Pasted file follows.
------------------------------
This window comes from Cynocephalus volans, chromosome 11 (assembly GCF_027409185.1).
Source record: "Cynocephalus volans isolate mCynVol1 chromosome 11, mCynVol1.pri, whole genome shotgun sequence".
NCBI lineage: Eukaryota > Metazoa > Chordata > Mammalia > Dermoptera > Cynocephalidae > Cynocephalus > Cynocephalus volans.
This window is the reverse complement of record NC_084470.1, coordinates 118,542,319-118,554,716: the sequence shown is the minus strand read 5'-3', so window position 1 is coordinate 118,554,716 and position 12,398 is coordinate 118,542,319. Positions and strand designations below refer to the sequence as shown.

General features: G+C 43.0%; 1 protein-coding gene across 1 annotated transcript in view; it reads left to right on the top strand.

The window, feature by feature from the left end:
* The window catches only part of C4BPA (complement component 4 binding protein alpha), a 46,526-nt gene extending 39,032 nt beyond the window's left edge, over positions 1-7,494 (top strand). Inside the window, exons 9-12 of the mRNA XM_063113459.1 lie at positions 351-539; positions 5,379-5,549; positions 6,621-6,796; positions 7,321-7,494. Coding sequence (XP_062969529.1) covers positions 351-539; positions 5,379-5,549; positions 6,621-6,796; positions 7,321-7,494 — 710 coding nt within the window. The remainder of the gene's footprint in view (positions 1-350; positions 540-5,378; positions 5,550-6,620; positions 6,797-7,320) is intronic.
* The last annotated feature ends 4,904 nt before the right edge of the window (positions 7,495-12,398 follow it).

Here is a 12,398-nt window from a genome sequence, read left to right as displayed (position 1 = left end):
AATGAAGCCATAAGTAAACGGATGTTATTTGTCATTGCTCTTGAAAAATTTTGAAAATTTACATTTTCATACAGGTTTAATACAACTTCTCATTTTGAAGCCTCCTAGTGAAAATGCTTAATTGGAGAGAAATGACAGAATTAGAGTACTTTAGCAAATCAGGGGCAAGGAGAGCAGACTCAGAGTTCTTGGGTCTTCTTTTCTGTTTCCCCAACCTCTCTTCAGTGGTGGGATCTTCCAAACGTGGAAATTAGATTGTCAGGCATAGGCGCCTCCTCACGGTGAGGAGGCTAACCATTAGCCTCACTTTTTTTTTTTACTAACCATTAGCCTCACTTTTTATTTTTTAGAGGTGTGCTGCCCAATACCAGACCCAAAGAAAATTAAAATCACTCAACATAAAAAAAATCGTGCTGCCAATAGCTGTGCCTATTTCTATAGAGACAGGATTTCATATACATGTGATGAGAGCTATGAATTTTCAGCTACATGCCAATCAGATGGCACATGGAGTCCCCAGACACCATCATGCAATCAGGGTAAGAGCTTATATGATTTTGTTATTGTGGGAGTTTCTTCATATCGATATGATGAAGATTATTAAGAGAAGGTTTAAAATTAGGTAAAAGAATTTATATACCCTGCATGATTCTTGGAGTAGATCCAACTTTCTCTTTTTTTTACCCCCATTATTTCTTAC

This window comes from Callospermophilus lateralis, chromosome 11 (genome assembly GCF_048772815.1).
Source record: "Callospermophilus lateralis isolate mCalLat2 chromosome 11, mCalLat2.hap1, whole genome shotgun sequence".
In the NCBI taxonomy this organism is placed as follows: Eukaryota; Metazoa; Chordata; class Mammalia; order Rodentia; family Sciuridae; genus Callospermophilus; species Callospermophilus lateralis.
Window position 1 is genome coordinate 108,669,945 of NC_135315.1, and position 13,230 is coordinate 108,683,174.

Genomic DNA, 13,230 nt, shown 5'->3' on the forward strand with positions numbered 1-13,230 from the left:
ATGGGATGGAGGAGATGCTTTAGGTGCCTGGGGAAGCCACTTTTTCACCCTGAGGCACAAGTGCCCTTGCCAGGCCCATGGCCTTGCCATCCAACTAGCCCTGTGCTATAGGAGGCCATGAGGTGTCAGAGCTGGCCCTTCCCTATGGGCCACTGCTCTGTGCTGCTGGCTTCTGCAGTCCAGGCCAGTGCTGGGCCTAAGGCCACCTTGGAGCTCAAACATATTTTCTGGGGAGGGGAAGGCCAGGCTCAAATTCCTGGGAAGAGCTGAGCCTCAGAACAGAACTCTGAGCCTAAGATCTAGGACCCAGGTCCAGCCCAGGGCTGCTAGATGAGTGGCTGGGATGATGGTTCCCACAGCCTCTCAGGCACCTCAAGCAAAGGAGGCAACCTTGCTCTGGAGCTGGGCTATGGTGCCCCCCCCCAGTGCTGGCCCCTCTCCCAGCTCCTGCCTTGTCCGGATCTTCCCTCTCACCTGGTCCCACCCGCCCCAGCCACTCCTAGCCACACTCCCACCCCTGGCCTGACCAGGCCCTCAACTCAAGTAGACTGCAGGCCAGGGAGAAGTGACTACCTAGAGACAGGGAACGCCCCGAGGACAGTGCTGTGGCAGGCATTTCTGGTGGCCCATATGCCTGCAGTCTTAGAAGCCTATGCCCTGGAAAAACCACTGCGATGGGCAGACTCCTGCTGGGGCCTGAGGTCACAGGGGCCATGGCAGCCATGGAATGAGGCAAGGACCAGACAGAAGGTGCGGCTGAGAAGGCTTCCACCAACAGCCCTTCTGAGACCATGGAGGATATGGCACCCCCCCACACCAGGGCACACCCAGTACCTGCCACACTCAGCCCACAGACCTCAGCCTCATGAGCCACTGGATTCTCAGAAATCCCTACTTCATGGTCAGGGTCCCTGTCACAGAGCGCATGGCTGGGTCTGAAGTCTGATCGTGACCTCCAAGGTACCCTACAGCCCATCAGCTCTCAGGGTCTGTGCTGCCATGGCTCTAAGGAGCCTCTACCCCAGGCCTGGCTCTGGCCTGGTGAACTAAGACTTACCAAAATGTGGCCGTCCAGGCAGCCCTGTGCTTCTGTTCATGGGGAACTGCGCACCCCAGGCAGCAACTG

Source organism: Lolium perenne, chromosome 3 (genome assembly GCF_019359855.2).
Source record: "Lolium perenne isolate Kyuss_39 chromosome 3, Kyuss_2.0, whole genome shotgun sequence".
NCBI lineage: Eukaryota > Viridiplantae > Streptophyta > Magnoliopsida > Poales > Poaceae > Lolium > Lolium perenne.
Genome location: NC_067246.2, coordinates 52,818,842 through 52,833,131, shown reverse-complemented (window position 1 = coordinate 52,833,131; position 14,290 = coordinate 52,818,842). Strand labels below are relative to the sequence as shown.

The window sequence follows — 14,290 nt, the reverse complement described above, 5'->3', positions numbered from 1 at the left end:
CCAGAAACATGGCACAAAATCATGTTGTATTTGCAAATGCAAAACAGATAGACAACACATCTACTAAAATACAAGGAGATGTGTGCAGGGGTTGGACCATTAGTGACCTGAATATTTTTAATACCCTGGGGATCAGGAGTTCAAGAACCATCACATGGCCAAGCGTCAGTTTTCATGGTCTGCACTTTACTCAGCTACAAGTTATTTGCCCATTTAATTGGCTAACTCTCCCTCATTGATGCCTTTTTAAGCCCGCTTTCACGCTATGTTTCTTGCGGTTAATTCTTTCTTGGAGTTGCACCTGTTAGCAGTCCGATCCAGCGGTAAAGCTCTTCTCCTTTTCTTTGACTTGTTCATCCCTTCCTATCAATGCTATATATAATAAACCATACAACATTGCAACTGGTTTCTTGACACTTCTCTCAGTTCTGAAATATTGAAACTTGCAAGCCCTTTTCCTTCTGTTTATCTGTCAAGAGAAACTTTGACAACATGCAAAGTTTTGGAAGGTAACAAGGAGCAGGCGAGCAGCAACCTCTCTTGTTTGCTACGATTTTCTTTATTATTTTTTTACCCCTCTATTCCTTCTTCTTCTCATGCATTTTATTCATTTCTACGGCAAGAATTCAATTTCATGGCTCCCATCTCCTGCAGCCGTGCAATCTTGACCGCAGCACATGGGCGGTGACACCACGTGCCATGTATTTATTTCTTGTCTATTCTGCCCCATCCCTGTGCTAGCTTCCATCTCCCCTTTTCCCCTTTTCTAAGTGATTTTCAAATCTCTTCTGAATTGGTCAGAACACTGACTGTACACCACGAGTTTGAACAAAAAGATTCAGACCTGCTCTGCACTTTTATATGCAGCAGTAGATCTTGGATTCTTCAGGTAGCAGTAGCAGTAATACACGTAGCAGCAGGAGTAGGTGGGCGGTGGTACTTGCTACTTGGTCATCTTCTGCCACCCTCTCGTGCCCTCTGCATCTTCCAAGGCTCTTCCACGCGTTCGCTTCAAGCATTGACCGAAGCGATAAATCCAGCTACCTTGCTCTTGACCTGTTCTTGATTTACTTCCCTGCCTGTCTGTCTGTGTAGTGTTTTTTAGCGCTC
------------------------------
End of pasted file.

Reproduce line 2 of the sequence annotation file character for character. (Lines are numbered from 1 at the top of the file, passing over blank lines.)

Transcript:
Source record: "Cynocephalus volans isolate mCynVol1 chromosome 11, mCynVol1.pri, whole genome shotgun sequence".